• Brand protection

It’s easier to protect a corporate brand when a company owns it. And you can provide additional brand protection if your brand and LLC’s name are the same.

  • Management

Management of an LLC is generally informal. There are no required meetings, and one member can be designated the managing member who makes all the business decisions.

  • Credibility

Forming an LLC lets your customers know you’re running a real business and enhances your credibility.

What are the disadvantages of an LLC?

Even with all the benefits of an LLC, there are a few disadvantages.


State registration fees and legal fees to establish an LLC are generally more expensive than forming a sole proprietor.

LLCs don’t file a federal tax return. But partnerships need to pay a tax professional to prepare and file an annual tax return on Form 1065.

Transferable ownership

A member’s ownership in an LLC can’t be quickly sold like shares of a corporation can be. This makes LLCs less attractive to outside investors.

Renewal fees

Renewal of state registrations and annual report filing fees can be more costly than operating as a sole proprietor.

And if your LLC uses a registered agent service, you’ll need to consider their annual fees.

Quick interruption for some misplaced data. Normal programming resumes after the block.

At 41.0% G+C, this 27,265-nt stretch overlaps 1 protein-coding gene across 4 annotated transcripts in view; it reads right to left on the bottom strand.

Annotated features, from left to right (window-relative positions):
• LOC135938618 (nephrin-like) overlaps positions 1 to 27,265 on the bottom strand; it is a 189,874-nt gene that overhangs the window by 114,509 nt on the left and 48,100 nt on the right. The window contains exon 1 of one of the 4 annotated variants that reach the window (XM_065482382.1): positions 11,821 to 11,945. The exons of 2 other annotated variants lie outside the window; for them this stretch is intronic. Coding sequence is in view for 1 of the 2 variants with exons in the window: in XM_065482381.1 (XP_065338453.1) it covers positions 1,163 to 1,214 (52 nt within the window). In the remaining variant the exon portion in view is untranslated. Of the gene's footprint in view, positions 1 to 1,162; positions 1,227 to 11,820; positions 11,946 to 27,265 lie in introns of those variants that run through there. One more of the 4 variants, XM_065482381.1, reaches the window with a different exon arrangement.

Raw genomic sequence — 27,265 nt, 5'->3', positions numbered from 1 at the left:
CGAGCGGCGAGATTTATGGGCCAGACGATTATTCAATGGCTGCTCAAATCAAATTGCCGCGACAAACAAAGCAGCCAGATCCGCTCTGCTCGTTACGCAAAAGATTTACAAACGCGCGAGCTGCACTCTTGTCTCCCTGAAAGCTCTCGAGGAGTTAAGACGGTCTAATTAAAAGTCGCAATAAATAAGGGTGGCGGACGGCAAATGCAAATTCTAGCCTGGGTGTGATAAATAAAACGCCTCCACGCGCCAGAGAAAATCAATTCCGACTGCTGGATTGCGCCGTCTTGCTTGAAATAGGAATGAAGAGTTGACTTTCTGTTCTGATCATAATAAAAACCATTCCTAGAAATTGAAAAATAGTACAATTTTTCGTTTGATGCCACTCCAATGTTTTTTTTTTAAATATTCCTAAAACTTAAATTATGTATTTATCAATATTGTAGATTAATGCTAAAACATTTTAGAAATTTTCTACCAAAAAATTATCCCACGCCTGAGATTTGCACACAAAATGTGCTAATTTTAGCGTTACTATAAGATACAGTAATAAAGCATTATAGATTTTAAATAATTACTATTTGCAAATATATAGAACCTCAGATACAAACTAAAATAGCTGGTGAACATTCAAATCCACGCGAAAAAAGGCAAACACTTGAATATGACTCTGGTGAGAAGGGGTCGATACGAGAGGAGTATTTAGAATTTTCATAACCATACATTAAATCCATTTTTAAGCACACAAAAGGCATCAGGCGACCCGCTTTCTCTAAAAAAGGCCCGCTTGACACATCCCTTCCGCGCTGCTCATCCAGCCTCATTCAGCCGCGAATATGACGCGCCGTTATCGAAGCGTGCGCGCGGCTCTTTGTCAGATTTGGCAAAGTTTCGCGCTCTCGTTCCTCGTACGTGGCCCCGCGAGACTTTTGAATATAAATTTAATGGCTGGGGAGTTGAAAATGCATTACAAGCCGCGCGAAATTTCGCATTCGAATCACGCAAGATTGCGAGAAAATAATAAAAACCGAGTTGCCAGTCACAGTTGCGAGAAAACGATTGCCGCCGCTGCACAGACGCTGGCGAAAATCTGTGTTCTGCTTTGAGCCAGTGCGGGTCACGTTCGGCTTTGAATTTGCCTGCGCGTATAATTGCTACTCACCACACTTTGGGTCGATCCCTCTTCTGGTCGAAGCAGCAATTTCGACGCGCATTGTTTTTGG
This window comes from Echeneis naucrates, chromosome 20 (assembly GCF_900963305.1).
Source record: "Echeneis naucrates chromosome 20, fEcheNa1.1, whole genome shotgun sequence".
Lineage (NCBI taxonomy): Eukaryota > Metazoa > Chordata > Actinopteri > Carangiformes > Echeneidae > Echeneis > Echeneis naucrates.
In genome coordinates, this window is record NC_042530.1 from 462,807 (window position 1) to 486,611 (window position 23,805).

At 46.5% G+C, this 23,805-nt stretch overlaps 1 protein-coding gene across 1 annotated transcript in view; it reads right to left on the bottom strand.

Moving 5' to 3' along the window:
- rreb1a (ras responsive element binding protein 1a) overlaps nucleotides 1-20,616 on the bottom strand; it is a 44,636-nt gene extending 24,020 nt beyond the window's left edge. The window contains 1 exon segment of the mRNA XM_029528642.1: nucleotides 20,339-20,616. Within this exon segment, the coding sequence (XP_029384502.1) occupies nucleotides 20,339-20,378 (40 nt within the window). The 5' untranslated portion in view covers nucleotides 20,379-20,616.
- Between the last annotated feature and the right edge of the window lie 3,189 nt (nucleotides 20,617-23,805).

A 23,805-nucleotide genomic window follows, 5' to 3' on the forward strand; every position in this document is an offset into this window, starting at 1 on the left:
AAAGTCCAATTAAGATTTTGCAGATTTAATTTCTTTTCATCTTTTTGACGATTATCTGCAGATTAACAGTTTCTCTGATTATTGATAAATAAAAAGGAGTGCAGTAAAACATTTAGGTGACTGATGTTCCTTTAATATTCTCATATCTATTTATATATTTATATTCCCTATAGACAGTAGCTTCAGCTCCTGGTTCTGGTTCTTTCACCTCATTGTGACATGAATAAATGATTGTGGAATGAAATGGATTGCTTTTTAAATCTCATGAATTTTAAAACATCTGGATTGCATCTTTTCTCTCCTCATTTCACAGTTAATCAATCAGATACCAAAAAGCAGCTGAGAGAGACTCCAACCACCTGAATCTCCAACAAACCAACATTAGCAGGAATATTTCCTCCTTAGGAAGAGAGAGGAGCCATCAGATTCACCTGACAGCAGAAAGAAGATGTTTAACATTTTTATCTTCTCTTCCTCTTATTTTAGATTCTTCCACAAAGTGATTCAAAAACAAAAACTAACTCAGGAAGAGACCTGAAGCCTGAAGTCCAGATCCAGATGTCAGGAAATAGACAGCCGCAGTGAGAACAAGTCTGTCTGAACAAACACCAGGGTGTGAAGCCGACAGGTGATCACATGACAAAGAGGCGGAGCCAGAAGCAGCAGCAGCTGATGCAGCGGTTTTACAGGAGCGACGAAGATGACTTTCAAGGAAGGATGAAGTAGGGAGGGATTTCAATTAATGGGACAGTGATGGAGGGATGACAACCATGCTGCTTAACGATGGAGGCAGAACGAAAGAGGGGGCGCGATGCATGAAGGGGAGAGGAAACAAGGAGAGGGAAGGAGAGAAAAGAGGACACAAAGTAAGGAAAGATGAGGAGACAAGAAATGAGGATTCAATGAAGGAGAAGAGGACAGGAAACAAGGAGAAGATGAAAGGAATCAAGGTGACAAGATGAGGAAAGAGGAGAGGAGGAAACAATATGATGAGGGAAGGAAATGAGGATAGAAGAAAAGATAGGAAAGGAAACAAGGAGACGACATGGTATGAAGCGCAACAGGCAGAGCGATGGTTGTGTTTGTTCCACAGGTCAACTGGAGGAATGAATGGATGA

How does an LLC compare to other business structures?

There are other business structures besides an LLC. These include:

  • Sole proprietorship
  • Partnership
  • C-corporation

We highlight the significant differences between each in the following tables.

LLC vs. sole proprietorship

LLC vs. sole proprietorship
LLCSole proprietorship
TaxationNo corporate taxation

Company profits flow through to members

No corporate taxation

Company profits flow through to the owner

Liability protectionMembers have limited liabilityThe owner has unlimited liability
Cost of formationRegistration fees

Legal fees

Ongoing costsAnnual reports

Registration renewals


LLC vs. partnership

LLC vs. partnership
TaxationNo corporate taxation

Company profits flow through to members

No corporate taxation

Company profits flow through to partners

Liability protectionMembers have limited liabilityPartners generally have unlimited liability
Cost of formationRegistration fees

Legal fees

Registration fees

Legal fees

Ongoing costsAnnual reports

Registration renewals

Registration fees

Legal fees

Annual tax return preparation

LLC vs. C-corporation

LLC vs. C-corporation
TaxationNo corporate taxation

Company profits flow through to members

Company profits taxed twice:

Liability protectionMembers have limited liabilityShareholders have limited liability